We also visited Ta Prohm temple which is known for two things: part of Lara Croft: Tomb Raider was filmed at this temple, and because of how nature has reclaimed it. I loved that there were many trees roots that had taken over and had either broken some of the ruins or were holding some of the parts of the temple together. One shrine even had a dead tree growing on top of it! I couldn’t figure out how it had grown up there. Half way through our visit, crowds of other tourists started to arrive, and my Dad got separated from my Mom, Matthew and I. We (minus my dad) got a little bit lost, but made our way through the temple to see many other huge tree roots covering parts of the site. Eventually, though, we found my Dad near the exit where we were supposed to meet our tuk-tuk driver.
Tep Pranam temple is also situated in Angkor Thom, approximately one hundred meters from Bayon temple. We had tried to enter this temple on our first day, and found that it was closed until 8:30 am, and we didn’t want to wait an hour for it to open. We attempted to visit Tep Pranam again on our last day, and discovered that children under 12 weren’t allowed to enter this temple either. My dad and I decided to look around quickly, while my Mom and Matthew stayed at the entrance. As the temple was built to represent Mount Meru (the mystical mountain worshipped in the Hindu religion), there were many, many steep staircases to climb. The Khmer people believed that the stairs represented the climb towards heaven and thus one needed to work hard to reach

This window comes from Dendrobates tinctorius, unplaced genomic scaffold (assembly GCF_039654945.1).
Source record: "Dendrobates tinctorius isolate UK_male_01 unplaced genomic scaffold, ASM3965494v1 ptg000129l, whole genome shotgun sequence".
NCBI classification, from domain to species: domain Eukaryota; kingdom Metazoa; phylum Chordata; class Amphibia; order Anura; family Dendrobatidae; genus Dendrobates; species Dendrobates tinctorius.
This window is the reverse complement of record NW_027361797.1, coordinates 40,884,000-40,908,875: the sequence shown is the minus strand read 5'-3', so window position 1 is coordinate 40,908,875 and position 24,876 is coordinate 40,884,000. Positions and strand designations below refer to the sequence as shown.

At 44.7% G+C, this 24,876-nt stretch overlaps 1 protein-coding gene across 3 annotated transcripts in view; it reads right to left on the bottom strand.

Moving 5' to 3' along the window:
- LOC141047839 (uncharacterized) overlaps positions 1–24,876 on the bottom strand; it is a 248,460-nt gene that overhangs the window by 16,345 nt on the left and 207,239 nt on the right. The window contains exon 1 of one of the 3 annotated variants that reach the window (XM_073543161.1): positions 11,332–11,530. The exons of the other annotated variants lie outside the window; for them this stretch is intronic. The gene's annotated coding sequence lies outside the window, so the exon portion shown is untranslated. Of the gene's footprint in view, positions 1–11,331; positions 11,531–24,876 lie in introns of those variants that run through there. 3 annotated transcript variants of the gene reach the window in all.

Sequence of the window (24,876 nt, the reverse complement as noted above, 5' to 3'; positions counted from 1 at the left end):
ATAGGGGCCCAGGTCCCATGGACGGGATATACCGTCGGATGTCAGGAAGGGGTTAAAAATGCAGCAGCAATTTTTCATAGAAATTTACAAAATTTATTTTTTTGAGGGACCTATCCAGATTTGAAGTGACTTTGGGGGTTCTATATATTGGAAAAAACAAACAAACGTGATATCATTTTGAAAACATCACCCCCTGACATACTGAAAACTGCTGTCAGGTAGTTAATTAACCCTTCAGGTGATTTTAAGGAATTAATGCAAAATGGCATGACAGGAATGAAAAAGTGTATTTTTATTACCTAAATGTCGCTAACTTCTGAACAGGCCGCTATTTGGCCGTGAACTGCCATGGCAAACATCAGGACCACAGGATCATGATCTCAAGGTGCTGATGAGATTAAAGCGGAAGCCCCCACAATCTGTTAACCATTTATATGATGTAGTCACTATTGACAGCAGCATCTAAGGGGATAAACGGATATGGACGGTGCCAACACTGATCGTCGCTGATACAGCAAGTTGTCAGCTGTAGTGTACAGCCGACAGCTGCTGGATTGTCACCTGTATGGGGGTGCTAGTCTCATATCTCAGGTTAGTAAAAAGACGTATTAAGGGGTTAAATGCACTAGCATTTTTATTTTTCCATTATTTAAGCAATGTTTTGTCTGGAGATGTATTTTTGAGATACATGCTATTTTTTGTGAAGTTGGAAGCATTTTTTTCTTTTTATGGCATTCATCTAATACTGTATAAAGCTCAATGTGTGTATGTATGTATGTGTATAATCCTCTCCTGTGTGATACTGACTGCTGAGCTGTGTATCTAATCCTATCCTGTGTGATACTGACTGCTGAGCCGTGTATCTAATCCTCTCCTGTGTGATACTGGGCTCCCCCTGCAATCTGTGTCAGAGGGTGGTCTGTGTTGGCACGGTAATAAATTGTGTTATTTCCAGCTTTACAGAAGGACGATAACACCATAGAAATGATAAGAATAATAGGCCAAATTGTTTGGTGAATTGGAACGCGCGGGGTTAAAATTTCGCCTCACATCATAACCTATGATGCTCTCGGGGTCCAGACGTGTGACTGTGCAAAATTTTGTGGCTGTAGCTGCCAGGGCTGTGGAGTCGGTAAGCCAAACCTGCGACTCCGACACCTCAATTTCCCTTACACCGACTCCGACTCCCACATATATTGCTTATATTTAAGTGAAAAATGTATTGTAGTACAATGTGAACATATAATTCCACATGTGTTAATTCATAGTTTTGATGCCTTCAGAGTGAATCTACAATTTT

the sanctuary at the top. My dad and I were soaked after ascending numerous stairs in the blitzing sun, and I was kind of glad that we weren’t permitted to climb up to the top level of this temple. Our decent was much easier then our ascent, as we weren’t in the sun. Nearing the last staircase, I spotted a disguised lying Buddha that was carved, but hidden in the wall! This Buddha was huge, about twenty meters long, and the face was almost invisible. I wouldn’t have even noticed it if there hadn’t been a sign that had information about the restoration of this gigantic carving.
Although we were lucky enough to see eleven other temples besides the four I mention, the archeological park is over 200 kilometers squared and could possibly take many years to fully explore. If you ever get to visit it, you need at least three or more days to see the major sites.